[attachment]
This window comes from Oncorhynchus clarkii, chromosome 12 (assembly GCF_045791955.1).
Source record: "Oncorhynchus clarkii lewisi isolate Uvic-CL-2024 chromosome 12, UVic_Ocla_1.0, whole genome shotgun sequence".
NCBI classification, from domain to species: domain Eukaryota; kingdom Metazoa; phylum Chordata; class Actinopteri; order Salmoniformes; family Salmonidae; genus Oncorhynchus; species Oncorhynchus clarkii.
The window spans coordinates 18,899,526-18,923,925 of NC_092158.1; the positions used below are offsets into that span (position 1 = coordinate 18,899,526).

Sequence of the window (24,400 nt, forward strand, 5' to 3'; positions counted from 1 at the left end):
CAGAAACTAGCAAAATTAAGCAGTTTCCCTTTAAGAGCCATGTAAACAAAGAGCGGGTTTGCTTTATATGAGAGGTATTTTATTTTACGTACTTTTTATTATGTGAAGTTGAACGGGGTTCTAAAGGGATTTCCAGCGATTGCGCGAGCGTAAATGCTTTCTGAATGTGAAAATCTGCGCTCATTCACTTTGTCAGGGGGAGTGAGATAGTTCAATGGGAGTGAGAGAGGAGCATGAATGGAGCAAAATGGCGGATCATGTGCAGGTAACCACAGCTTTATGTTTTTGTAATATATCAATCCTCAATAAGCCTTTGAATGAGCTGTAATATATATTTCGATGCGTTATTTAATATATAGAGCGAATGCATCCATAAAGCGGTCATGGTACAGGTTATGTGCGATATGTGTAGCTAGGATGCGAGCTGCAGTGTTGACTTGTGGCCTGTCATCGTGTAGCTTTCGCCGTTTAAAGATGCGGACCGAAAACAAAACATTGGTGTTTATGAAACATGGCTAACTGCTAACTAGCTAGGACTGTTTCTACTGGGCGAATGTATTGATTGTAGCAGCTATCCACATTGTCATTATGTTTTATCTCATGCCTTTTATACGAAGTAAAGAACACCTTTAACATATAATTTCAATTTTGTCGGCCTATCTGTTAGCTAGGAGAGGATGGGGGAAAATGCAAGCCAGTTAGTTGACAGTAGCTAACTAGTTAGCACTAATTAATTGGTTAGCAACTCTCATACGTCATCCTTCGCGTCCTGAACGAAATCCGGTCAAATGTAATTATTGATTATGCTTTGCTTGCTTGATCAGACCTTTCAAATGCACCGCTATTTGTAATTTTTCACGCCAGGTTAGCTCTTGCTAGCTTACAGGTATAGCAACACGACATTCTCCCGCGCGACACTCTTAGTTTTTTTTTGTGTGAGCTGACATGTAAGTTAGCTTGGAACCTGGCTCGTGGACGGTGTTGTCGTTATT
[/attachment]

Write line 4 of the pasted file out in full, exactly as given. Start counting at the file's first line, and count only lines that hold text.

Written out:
The window spans coordinates 18,899,526-18,923,925 of NC_092158.1; the positions used below are offsets into that span (position 1 = coordinate 18,899,526).